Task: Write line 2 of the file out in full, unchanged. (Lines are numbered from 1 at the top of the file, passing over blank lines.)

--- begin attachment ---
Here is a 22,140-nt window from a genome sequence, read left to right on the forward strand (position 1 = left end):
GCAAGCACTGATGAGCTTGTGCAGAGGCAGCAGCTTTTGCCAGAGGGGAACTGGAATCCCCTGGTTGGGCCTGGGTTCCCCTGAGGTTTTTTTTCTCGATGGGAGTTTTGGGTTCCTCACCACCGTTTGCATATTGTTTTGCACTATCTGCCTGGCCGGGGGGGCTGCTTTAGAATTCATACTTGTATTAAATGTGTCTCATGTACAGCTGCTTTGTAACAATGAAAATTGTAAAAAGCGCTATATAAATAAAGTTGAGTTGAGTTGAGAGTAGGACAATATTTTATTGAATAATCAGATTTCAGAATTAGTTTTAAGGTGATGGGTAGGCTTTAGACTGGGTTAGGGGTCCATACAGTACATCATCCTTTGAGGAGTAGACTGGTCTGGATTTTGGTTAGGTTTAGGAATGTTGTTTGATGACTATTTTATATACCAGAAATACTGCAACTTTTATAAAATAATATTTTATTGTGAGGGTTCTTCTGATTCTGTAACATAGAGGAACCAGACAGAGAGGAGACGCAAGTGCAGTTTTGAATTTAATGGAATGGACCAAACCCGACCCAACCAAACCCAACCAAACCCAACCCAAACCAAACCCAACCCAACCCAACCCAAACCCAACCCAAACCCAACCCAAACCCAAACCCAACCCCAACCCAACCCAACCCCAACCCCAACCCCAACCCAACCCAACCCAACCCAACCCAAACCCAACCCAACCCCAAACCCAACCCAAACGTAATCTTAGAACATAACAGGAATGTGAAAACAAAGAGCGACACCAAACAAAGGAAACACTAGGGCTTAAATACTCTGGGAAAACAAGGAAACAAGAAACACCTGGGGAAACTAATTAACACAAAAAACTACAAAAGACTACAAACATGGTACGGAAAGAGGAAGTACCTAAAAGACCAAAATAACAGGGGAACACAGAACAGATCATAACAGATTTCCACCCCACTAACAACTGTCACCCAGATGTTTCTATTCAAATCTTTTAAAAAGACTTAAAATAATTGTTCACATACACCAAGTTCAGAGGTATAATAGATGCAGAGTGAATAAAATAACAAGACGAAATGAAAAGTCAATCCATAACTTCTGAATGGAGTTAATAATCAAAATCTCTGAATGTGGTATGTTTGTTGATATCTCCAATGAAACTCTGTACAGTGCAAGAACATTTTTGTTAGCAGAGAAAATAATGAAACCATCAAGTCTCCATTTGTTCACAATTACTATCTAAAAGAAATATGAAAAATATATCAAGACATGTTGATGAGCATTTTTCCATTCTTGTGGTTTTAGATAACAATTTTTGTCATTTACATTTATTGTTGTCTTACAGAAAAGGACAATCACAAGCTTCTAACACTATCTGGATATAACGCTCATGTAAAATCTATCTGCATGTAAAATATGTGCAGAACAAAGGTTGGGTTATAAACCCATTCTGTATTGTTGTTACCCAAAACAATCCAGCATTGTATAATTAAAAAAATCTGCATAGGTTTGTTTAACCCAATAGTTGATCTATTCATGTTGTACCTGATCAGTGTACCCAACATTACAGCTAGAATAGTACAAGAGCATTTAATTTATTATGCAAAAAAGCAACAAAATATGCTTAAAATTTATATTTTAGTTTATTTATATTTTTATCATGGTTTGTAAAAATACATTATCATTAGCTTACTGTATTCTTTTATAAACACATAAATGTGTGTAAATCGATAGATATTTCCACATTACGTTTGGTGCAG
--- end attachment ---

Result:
GCAAGCACTGATGAGCTTGTGCAGAGGCAGCAGCTTTTGCCAGAGGGGAACTGGAATCCCCTGGTTGGGCCTGGGTTCCCCTGAGGTTTTTTTTCTCGATGGGAGTTTTGGGTTCCTCACCACCGTTTGCATATTGTTTTGCACTATCTGCCTGGCCGGGGGGGCTGCTTTAGAATTCATACTTGTATTAAATGTGTCTCATGTACAGCTGCTTTGTAACAATGAAAATTGTAAAAAGCGCTATATAAATAAAGTTGAGTTGAGTTGAGAGTAGGACAATATTTTATTGAATAATCAGATTTCAGAATTAGTTTTAAGGTGATGGGTAGGCTTTAGACTGGGTTAGGGGTCCATACAGTACATCATCCTTTGAGGAGTAGACTGGTCTGGATTTTGGTTAGGTTTAGGAATGTTGTTTGATGACTATTTTATATACCAGAAATACTGCAACTTTTATAAAATAATATTTTATTGTGAGGGTTCTTCTGATTCTGTAACATAGAGGAACCAGACAGAGAGGAGACGCAAGTGCAGTTTTGAATTTAATGGAATGGACCAAACCCGACCCAACCAAACCCAACCAAACCCAACCCAAACCAAACCCAACCCAACCCAACCCAAACCCAACCCAAACCCAACCCAAACCCAAACCCAACCCCAACCCAACCCAACCCCAACCCCAACCCCAACCCAACCCAACCCAACCCAACCCAAACCCAACCCAACCCCAAACCCAACCCAAACGTAATCTTAGAACATAACAGGAATGTGAAAACAAAGAGCGACACCAAACAAAGGAAACACTAGGGCTTAAATACTCTGGGAAAACAAGGAAACAAGAAACACCTGGGGAAACTAATTAACACAAAAAACTACAAAAGACTACAAACATGGTACGGAAAGAGGAAGTACCTAAAAGACCAAAATAACAGGGGAACACAGAACAGATCATAACAGATTTCCACCCCACTAACAACTGTCACCCAGATGTTTCTATTCAAATCTTTTAAAAAGACTTAAAATAATTGTTCACATACACCAAGTTCAGAGGTATAATAGATGCAGAGTGAATAAAATAACAAGACGAAATGAAAAGTCAATCCATAACTTCTGAATGGAGTTAATAATCAAAATCTCTGAATGTGGTATGTTTGTTGATATCTCCAATGAAACTCTGTACAGTGCAAGAACATTTTTGTTAGCAGAGAAAATAATGAAACCATCAAGTCTCCATTTGTTCACAATTACTATCTAAAAGAAATATGAAAAATATATCAAGACATGTTGATGAGCATTTTTCCATTCTTGTGGTTTTAGATAACAATTTTTGTCATTTACATTTATTGTTGTCTTACAGAAAAGGACAATCACAAGCTTCTAACACTATCTGGATATAACGCTCATGTAAAATCTATCTGCATGTAAAATATGTGCAGAACAAAGGTTGGGTTATAAACCCATTCTGTATTGTTGTTACCCAAAACAATCCAGCATTGTATAATTAAAAAAATCTGCATAGGTTTGTTTAACCCAATAGTTGATCTATTCATGTTGTACCTGATCAGTGTACCCAACATTACAGCTAGAATAGTACAAGAGCATTTAATTTATTATGCAAAAAAGCAACAAAATATGCTTAAAATTTATATTTTAGTTTATTTATATTTTTATCATGGTTTGTAAAAATACATTATCATTAGCTTACTGTATTCTTTTATAAACACATAAATGTGTGTAAATCGATAGATATTTCCACATTACGTTTGGTGCAG